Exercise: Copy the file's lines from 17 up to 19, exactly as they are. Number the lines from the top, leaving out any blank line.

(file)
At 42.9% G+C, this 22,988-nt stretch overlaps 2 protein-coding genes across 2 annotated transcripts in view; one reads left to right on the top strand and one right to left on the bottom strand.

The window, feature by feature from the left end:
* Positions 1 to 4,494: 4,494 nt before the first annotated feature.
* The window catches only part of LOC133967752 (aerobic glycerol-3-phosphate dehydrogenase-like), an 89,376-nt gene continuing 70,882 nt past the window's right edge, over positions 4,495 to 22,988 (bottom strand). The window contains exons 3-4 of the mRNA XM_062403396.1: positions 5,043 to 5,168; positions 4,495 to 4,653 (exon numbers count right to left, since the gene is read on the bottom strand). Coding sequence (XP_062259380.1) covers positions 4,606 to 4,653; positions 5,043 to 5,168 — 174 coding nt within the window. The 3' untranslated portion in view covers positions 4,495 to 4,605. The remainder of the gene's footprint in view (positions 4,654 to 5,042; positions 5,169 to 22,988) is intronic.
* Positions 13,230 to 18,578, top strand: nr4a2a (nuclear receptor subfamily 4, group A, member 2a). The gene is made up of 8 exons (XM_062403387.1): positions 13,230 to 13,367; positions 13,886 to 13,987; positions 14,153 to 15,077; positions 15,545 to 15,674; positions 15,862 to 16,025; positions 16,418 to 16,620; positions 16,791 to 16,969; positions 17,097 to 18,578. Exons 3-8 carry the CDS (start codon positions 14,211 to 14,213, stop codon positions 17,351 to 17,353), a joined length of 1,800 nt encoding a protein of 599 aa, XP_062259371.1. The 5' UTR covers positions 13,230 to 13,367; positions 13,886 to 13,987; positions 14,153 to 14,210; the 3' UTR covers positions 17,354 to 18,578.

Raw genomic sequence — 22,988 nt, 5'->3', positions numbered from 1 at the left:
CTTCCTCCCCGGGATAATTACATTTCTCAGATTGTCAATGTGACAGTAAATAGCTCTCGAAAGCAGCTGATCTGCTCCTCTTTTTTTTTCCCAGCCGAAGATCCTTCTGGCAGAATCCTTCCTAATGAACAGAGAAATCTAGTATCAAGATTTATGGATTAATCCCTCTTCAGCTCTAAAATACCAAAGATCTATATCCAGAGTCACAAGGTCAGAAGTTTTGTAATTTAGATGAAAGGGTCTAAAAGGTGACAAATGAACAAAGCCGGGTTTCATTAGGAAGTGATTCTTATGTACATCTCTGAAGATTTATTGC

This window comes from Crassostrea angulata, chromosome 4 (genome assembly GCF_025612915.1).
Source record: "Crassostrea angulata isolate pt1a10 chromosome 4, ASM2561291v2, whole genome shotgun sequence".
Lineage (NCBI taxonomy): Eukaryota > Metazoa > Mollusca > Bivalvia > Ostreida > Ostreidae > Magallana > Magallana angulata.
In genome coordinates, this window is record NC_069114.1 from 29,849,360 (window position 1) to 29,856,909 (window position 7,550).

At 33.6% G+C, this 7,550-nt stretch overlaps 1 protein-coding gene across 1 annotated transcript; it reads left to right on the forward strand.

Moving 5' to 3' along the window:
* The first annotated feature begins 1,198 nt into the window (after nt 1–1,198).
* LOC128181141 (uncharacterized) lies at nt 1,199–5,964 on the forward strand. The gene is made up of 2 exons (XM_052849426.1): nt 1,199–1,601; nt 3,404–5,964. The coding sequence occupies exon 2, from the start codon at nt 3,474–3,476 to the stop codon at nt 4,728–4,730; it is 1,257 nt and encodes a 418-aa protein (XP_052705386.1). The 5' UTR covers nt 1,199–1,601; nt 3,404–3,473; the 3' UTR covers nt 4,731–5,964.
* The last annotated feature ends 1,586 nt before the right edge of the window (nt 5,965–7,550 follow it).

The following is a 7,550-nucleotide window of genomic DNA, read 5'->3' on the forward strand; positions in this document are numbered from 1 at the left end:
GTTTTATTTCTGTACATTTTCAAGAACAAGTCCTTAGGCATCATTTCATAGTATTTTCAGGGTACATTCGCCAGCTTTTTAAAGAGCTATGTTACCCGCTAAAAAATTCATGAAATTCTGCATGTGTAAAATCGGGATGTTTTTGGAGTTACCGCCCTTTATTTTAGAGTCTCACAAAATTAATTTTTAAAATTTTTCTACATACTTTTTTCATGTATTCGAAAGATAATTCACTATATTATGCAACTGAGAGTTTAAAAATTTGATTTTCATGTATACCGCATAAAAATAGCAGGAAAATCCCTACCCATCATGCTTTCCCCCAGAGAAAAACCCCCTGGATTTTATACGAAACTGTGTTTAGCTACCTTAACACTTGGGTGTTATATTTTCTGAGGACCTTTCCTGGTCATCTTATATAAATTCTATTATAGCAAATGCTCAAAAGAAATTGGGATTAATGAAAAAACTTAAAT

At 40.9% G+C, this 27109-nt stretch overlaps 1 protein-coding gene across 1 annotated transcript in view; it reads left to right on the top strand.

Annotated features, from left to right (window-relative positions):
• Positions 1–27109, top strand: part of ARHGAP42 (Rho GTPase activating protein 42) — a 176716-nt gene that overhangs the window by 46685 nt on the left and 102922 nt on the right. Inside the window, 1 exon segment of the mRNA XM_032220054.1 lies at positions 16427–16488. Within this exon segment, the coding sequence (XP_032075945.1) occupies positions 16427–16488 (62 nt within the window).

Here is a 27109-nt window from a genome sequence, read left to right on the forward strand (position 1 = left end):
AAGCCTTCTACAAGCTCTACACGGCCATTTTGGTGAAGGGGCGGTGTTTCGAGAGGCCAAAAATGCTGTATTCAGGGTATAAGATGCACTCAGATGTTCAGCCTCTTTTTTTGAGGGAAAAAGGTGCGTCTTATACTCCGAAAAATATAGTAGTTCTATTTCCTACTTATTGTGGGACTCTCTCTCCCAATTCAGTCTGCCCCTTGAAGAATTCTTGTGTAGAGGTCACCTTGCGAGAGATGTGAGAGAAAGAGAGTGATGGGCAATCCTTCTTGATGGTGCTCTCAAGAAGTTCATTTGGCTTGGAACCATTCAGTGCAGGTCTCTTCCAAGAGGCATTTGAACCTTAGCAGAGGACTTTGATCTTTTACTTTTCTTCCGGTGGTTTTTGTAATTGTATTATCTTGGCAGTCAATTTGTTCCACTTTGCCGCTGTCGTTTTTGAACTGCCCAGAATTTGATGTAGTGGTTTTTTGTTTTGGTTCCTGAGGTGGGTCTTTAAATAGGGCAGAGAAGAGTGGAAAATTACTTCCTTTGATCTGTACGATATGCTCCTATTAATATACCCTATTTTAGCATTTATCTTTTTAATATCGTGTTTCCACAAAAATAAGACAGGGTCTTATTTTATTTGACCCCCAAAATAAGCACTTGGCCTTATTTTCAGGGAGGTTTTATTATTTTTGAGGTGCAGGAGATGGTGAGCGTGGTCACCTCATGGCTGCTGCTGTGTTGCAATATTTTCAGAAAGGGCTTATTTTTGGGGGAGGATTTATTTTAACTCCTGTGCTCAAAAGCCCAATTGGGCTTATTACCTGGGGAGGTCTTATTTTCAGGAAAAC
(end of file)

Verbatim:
The following is a 7,550-nucleotide window of genomic DNA, read 5'->3' on the forward strand; positions in this document are numbered from 1 at the left end:
GTTTTATTTCTGTACATTTTCAAGAACAAGTCCTTAGGCATCATTTCATAGTATTTTCAGGGTACATTCGCCAGCTTTTTAAAGAGCTATGTTACCCGCTAAAAAATTCATGAAATTCTGCATGTGTAAAATCGGGATGTTTTTGGAGTTACCGCCCTTTATTTTAGAGTCTCACAAAATTAATTTTTAAAATTTTTCTACATACTTTTTTCATGTATTCGAAAGATAATTCACTATATTATGCAACTGAGAGTTTAAAAATTTGATTTTCATGTATACCGCATAAAAATAGCAGGAAAATCCCTACCCATCATGCTTTCCCCCAGAGAAAAACCCCCTGGATTTTATACGAAACTGTGTTTAGCTACCTTAACACTTGGGTGTTATATTTTCTGAGGACCTTTCCTGGTCATCTTATATAAATTCTATTATAGCAAATGCTCAAAAGAAATTGGGATTAATGAAAAAACTTAAAT

At 40.9% G+C, this 27109-nt stretch overlaps 1 protein-coding gene across 1 annotated transcript in view; it reads left to right on the top strand.